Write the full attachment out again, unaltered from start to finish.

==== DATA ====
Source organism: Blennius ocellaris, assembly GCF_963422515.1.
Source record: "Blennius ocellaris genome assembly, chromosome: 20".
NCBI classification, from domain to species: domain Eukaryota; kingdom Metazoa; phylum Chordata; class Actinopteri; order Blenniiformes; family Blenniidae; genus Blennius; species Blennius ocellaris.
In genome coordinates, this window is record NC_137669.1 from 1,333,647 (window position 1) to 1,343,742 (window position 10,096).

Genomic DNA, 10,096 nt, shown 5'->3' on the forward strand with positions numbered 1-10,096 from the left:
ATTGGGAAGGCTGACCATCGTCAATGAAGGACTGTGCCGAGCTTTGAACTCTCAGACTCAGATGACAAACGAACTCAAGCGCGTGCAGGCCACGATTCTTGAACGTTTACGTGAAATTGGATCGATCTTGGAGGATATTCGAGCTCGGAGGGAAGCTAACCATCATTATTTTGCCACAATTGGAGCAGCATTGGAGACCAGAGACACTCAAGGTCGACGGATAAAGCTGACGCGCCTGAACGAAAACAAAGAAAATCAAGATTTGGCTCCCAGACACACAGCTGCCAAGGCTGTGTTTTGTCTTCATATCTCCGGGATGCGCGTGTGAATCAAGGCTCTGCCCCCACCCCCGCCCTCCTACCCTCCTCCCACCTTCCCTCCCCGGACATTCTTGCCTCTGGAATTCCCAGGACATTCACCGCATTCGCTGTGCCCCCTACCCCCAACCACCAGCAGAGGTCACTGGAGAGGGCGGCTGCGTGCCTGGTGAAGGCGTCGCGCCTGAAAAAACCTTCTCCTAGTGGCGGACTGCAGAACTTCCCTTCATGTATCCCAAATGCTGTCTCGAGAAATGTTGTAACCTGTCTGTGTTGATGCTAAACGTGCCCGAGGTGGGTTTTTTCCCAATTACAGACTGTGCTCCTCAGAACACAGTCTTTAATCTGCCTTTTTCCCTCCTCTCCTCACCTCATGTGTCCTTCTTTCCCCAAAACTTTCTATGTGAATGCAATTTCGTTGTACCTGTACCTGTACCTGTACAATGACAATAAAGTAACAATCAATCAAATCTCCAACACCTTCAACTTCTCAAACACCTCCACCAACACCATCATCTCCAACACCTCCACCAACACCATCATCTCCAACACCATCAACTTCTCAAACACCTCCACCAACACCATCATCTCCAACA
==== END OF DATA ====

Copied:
Source organism: Blennius ocellaris, assembly GCF_963422515.1.
Source record: "Blennius ocellaris genome assembly, chromosome: 20".
NCBI classification, from domain to species: domain Eukaryota; kingdom Metazoa; phylum Chordata; class Actinopteri; order Blenniiformes; family Blenniidae; genus Blennius; species Blennius ocellaris.
In genome coordinates, this window is record NC_137669.1 from 1,333,647 (window position 1) to 1,343,742 (window position 10,096).

Genomic DNA, 10,096 nt, shown 5'->3' on the forward strand with positions numbered 1-10,096 from the left:
ATTGGGAAGGCTGACCATCGTCAATGAAGGACTGTGCCGAGCTTTGAACTCTCAGACTCAGATGACAAACGAACTCAAGCGCGTGCAGGCCACGATTCTTGAACGTTTACGTGAAATTGGATCGATCTTGGAGGATATTCGAGCTCGGAGGGAAGCTAACCATCATTATTTTGCCACAATTGGAGCAGCATTGGAGACCAGAGACACTCAAGGTCGACGGATAAAGCTGACGCGCCTGAACGAAAACAAAGAAAATCAAGATTTGGCTCCCAGACACACAGCTGCCAAGGCTGTGTTTTGTCTTCATATCTCCGGGATGCGCGTGTGAATCAAGGCTCTGCCCCCACCCCCGCCCTCCTACCCTCCTCCCACCTTCCCTCCCCGGACATTCTTGCCTCTGGAATTCCCAGGACATTCACCGCATTCGCTGTGCCCCCTACCCCCAACCACCAGCAGAGGTCACTGGAGAGGGCGGCTGCGTGCCTGGTGAAGGCGTCGCGCCTGAAAAAACCTTCTCCTAGTGGCGGACTGCAGAACTTCCCTTCATGTATCCCAAATGCTGTCTCGAGAAATGTTGTAACCTGTCTGTGTTGATGCTAAACGTGCCCGAGGTGGGTTTTTTCCCAATTACAGACTGTGCTCCTCAGAACACAGTCTTTAATCTGCCTTTTTCCCTCCTCTCCTCACCTCATGTGTCCTTCTTTCCCCAAAACTTTCTATGTGAATGCAATTTCGTTGTACCTGTACCTGTACCTGTACAATGACAATAAAGTAACAATCAATCAAATCTCCAACACCTTCAACTTCTCAAACACCTCCACCAACACCATCATCTCCAACACCTCCACCAACACCATCATCTCCAACACCATCAACTTCTCAAACACCTCCACCAACACCATCATCTCCAACA